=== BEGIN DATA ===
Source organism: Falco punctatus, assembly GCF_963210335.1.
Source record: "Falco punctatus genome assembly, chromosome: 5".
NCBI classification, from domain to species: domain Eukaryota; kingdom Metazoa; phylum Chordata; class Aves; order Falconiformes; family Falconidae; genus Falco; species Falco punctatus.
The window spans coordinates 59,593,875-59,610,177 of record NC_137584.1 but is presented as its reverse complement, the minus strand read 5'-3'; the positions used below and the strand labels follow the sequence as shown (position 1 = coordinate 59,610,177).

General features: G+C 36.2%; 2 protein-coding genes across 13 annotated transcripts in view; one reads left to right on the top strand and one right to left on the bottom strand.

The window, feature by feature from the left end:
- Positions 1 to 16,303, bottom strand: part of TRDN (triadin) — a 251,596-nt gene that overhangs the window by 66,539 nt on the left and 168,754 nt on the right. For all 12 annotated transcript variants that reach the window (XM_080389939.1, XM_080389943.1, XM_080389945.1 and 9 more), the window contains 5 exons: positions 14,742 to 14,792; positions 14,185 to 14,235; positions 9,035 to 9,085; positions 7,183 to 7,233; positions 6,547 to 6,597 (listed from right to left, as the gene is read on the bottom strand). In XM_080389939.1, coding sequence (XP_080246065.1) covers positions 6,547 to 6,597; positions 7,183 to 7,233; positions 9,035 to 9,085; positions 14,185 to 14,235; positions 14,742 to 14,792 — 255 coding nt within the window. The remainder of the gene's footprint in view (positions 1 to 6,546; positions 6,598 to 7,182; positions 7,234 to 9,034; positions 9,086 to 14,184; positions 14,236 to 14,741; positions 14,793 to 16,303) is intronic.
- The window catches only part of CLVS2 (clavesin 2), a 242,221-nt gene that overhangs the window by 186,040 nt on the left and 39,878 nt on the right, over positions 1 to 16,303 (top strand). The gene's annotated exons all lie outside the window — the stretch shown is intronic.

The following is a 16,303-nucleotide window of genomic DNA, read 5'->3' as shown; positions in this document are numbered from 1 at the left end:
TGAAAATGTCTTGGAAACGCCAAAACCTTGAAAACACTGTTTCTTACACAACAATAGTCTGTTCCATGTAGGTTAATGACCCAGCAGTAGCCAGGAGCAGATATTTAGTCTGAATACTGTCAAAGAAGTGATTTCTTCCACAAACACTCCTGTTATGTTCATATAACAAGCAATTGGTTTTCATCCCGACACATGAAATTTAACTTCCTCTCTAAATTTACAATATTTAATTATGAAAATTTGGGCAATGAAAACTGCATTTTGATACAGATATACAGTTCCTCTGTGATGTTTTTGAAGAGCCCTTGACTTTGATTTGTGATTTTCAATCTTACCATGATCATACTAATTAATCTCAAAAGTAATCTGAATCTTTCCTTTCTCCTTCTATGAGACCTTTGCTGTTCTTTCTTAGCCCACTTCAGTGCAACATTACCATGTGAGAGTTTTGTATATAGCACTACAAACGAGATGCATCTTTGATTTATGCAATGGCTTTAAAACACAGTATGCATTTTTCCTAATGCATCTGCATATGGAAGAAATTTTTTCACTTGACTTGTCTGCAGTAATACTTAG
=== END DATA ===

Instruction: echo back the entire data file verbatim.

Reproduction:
Source organism: Falco punctatus, assembly GCF_963210335.1.
Source record: "Falco punctatus genome assembly, chromosome: 5".
NCBI classification, from domain to species: domain Eukaryota; kingdom Metazoa; phylum Chordata; class Aves; order Falconiformes; family Falconidae; genus Falco; species Falco punctatus.
The window spans coordinates 59,593,875-59,610,177 of record NC_137584.1 but is presented as its reverse complement, the minus strand read 5'-3'; the positions used below and the strand labels follow the sequence as shown (position 1 = coordinate 59,610,177).

General features: G+C 36.2%; 2 protein-coding genes across 13 annotated transcripts in view; one reads left to right on the top strand and one right to left on the bottom strand.

The window, feature by feature from the left end:
- Positions 1 to 16,303, bottom strand: part of TRDN (triadin) — a 251,596-nt gene that overhangs the window by 66,539 nt on the left and 168,754 nt on the right. For all 12 annotated transcript variants that reach the window (XM_080389939.1, XM_080389943.1, XM_080389945.1 and 9 more), the window contains 5 exons: positions 14,742 to 14,792; positions 14,185 to 14,235; positions 9,035 to 9,085; positions 7,183 to 7,233; positions 6,547 to 6,597 (listed from right to left, as the gene is read on the bottom strand). In XM_080389939.1, coding sequence (XP_080246065.1) covers positions 6,547 to 6,597; positions 7,183 to 7,233; positions 9,035 to 9,085; positions 14,185 to 14,235; positions 14,742 to 14,792 — 255 coding nt within the window. The remainder of the gene's footprint in view (positions 1 to 6,546; positions 6,598 to 7,182; positions 7,234 to 9,034; positions 9,086 to 14,184; positions 14,236 to 14,741; positions 14,793 to 16,303) is intronic.
- The window catches only part of CLVS2 (clavesin 2), a 242,221-nt gene that overhangs the window by 186,040 nt on the left and 39,878 nt on the right, over positions 1 to 16,303 (top strand). The gene's annotated exons all lie outside the window — the stretch shown is intronic.

The following is a 16,303-nucleotide window of genomic DNA, read 5'->3' as shown; positions in this document are numbered from 1 at the left end:
TGAAAATGTCTTGGAAACGCCAAAACCTTGAAAACACTGTTTCTTACACAACAATAGTCTGTTCCATGTAGGTTAATGACCCAGCAGTAGCCAGGAGCAGATATTTAGTCTGAATACTGTCAAAGAAGTGATTTCTTCCACAAACACTCCTGTTATGTTCATATAACAAGCAATTGGTTTTCATCCCGACACATGAAATTTAACTTCCTCTCTAAATTTACAATATTTAATTATGAAAATTTGGGCAATGAAAACTGCATTTTGATACAGATATACAGTTCCTCTGTGATGTTTTTGAAGAGCCCTTGACTTTGATTTGTGATTTTCAATCTTACCATGATCATACTAATTAATCTCAAAAGTAATCTGAATCTTTCCTTTCTCCTTCTATGAGACCTTTGCTGTTCTTTCTTAGCCCACTTCAGTGCAACATTACCATGTGAGAGTTTTGTATATAGCACTACAAACGAGATGCATCTTTGATTTATGCAATGGCTTTAAAACACAGTATGCATTTTTCCTAATGCATCTGCATATGGAAGAAATTTTTTCACTTGACTTGTCTGCAGTAATACTTAG